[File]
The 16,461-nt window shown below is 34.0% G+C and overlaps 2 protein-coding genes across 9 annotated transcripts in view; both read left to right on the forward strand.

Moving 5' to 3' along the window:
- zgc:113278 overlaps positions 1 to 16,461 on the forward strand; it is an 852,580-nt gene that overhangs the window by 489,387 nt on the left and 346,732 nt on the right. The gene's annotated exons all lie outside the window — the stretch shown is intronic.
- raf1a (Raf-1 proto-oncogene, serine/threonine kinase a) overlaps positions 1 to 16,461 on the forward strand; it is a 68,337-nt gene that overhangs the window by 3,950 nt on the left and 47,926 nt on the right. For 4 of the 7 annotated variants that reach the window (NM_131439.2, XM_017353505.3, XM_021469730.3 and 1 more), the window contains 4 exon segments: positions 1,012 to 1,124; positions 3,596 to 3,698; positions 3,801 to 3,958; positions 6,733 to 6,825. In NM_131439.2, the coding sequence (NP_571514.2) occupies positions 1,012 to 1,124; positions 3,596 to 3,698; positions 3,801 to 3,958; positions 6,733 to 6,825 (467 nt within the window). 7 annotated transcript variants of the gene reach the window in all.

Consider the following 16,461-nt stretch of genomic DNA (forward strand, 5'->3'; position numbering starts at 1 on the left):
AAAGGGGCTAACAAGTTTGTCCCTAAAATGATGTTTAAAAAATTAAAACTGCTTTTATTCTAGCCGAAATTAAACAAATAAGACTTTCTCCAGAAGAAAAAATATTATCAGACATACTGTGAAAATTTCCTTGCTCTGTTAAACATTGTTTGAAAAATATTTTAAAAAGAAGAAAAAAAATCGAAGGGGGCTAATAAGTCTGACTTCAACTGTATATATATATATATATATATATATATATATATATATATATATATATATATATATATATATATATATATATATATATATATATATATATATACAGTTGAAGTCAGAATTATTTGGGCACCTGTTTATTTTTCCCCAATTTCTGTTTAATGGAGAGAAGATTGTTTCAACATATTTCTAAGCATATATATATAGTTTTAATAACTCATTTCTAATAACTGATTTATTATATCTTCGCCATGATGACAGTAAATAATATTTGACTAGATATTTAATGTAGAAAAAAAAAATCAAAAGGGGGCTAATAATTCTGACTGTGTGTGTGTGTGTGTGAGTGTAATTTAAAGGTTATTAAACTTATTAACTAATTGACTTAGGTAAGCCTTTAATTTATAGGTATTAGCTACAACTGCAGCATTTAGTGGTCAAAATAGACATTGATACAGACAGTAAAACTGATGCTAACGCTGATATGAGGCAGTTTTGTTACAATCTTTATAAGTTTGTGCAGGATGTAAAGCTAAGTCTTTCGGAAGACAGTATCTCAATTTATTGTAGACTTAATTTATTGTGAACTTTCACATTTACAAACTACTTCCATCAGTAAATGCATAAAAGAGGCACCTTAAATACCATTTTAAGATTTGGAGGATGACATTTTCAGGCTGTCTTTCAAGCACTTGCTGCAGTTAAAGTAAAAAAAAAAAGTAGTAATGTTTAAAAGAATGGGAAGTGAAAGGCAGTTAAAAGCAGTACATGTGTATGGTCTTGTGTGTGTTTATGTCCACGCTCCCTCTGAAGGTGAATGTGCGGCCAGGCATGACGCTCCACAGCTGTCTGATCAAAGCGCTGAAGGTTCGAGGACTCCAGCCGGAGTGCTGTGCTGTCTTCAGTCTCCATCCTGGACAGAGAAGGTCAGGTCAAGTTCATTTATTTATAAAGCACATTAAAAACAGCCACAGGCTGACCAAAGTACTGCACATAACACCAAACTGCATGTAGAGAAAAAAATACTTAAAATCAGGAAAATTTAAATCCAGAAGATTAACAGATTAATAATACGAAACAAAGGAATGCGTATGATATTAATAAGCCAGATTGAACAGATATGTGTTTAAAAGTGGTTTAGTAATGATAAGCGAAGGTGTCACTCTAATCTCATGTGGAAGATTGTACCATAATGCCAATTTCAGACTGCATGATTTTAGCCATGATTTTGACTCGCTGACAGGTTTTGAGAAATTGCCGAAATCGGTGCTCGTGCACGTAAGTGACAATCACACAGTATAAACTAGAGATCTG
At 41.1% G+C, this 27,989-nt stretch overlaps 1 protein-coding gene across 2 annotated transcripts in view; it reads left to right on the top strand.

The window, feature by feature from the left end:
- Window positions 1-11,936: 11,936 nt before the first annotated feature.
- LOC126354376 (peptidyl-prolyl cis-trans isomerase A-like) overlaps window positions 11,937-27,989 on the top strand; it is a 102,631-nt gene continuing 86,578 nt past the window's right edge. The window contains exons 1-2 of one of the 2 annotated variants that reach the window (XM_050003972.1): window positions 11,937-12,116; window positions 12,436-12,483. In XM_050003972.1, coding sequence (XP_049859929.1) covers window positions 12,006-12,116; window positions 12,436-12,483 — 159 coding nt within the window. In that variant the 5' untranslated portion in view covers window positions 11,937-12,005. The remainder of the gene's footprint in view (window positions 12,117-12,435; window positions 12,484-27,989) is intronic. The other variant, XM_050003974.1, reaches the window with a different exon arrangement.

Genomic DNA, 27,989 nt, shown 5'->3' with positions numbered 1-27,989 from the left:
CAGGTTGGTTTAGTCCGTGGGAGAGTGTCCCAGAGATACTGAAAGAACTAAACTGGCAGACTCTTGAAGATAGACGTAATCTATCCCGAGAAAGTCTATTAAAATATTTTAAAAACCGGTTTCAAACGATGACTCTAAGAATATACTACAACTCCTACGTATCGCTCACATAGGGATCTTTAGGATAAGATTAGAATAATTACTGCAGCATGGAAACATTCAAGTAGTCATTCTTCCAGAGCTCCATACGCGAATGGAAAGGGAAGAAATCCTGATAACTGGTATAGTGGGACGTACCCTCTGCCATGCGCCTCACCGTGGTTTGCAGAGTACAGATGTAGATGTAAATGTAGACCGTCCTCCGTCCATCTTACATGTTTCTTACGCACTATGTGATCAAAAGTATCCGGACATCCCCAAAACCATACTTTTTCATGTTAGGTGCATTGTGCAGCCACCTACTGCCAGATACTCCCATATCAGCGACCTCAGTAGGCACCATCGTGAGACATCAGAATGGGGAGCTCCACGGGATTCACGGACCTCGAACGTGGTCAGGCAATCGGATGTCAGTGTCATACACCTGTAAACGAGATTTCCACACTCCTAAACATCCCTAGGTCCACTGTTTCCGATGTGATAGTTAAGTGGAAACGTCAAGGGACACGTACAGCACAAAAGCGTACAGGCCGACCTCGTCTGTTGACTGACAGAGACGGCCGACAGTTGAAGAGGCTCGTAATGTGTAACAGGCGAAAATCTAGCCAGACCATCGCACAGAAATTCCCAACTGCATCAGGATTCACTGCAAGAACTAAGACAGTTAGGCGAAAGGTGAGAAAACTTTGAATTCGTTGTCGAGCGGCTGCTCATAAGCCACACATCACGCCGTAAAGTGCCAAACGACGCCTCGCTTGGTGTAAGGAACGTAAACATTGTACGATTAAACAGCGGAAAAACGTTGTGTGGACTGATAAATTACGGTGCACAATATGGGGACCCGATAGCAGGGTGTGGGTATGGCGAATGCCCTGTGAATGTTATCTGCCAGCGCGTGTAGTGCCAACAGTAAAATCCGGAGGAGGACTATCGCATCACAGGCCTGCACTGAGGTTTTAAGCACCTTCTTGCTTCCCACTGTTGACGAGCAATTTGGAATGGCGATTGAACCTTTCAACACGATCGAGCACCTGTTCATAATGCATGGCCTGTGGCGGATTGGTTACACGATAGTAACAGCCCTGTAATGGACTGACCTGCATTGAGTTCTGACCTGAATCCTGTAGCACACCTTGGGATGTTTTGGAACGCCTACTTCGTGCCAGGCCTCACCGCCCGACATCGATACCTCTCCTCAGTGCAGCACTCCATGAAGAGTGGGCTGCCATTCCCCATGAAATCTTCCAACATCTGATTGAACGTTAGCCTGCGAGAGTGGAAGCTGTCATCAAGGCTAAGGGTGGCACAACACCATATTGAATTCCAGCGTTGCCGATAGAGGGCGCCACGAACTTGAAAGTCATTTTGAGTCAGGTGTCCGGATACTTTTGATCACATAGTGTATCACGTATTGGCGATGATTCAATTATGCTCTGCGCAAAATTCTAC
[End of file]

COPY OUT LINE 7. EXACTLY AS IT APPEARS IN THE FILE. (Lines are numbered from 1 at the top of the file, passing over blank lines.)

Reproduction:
At 41.1% G+C, this 27,989-nt stretch overlaps 1 protein-coding gene across 2 annotated transcripts in view; it reads left to right on the top strand.